·         encourage the child's involvement with his family and help the child and his parents, siblings and other relatives maintain their ties, in cooperation with the Family Service Specialist and as determined in the case plan,

·         work as a team member with agency staff by reporting observations, problems in regard to the child and his family and discussing with the Family Service Specialist and birth parents, when appropriate, the methods and plans for helping the child and the family,

·         participate in case conferences and the formulation of case plans for a child in his care, as requested by the Division,

·         recognize the dynamics of placement and the effect of separation on the child and his family,

·         listen to the child as he shares thoughts and feelings about his parents and other relatives and why he was placed, and

·         understand that visitation between the child and his parents, siblings and other relatives is a crucial element in permanency planning and maintaining family connections.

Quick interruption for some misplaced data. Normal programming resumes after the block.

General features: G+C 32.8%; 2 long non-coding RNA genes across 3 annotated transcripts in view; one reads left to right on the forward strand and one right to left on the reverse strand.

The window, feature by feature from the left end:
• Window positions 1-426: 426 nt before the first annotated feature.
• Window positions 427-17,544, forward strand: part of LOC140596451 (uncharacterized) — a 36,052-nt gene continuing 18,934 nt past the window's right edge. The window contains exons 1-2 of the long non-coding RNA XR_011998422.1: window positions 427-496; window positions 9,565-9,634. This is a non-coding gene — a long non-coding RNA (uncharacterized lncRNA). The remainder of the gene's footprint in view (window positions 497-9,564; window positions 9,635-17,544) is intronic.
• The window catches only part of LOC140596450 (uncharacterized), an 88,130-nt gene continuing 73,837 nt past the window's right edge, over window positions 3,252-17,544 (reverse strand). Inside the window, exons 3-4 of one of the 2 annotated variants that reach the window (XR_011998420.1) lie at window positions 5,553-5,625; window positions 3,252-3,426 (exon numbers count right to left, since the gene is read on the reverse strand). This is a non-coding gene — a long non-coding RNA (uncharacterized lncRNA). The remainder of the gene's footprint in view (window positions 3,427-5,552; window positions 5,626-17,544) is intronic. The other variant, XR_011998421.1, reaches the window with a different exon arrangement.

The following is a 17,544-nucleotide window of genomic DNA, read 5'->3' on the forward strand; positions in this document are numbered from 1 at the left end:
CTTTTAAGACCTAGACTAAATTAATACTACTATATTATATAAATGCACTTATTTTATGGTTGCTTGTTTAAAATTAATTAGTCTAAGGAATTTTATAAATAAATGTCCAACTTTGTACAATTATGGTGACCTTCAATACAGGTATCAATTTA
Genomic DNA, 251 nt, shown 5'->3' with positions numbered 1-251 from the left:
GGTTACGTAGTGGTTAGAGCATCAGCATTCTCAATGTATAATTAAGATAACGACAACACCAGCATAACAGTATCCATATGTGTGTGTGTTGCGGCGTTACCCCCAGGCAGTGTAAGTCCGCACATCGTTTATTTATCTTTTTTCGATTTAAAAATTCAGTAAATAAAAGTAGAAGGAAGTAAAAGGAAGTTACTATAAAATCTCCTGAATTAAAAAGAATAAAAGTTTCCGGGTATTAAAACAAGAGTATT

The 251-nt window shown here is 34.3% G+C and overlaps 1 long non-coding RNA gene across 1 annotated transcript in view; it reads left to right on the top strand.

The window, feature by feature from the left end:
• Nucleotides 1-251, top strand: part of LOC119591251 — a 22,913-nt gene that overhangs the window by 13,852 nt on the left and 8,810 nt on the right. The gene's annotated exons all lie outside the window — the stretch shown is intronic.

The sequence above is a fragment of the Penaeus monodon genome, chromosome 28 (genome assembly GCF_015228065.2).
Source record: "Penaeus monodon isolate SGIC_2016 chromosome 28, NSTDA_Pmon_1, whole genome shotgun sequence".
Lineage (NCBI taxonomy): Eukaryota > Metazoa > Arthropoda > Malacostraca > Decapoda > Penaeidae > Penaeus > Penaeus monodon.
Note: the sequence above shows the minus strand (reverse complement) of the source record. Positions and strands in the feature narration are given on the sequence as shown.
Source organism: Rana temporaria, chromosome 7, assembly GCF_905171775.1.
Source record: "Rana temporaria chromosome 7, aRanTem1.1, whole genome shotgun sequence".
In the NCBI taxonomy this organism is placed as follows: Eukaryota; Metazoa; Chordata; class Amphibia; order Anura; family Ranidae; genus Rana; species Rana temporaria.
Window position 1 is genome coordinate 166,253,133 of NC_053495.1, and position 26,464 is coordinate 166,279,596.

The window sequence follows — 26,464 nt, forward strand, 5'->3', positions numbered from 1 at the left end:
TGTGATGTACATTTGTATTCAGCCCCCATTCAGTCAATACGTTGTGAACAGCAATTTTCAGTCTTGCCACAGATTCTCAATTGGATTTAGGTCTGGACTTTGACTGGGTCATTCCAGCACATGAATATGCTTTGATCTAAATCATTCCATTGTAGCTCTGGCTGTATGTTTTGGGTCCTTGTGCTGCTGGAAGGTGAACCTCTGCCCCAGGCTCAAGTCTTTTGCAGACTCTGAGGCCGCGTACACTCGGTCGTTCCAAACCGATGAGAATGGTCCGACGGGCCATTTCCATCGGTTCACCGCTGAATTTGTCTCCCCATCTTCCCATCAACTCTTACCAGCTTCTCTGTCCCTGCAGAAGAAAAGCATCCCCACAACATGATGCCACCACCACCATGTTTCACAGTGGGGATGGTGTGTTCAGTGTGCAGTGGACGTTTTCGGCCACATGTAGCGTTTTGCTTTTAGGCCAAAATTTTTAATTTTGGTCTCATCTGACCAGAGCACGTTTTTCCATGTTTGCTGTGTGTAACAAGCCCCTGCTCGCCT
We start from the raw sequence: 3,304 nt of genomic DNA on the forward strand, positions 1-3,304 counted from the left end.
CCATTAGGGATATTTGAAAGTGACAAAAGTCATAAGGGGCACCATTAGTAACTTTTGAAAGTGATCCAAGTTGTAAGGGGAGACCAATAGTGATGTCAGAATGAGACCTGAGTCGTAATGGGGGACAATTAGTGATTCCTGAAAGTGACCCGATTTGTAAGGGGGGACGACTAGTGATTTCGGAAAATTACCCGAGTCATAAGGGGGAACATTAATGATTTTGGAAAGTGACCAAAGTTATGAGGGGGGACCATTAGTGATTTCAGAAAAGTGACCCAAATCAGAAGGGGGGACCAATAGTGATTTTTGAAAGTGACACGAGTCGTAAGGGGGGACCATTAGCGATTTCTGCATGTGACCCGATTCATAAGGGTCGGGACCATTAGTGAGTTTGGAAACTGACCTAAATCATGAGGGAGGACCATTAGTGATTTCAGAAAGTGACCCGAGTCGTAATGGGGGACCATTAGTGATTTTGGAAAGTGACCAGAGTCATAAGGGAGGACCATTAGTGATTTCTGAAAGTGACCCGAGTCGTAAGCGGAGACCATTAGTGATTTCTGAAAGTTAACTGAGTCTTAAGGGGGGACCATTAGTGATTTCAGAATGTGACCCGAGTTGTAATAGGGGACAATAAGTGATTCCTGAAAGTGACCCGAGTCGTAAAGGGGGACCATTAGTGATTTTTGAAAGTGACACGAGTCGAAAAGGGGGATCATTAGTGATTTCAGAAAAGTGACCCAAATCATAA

·         Resource parents aid the Family Service Specialist and birth parents as agreed on in case conferences, the Case Plan, Out-of-Home, and the Visitation Plan, when applicable, in helping the birth parents to carry indicated responsibility for the child.  The involvement of a resource parent can range from minimal to intensive.  Some examples are to:

·         participate in developing the visitation plan (N.J.A.C. 10:122D-1.5(f)),

·         include the birth parent in scheduled school conferences regarding the child,

·         include the birth parent, siblings and other relatives in birthday parties or other celebrations involving the child (at a minimum, the resource family can supply photos, a letter describing the events, etc.),

·         include the birth parent in scheduled doctor appointments for the child,

·         provide a role model for the birth parent for mothering/fathering and family life, and

·         provide a nurturing relationship for the birth parent (ultimate involvement is resource parent as parent aide) and become a part of the parent's support system.

·         The resource parent cooperates with the Family Service Specialist and the birth parents to prepare the child to separate from the resource family to return to his own family or another permanent placement, when applicable.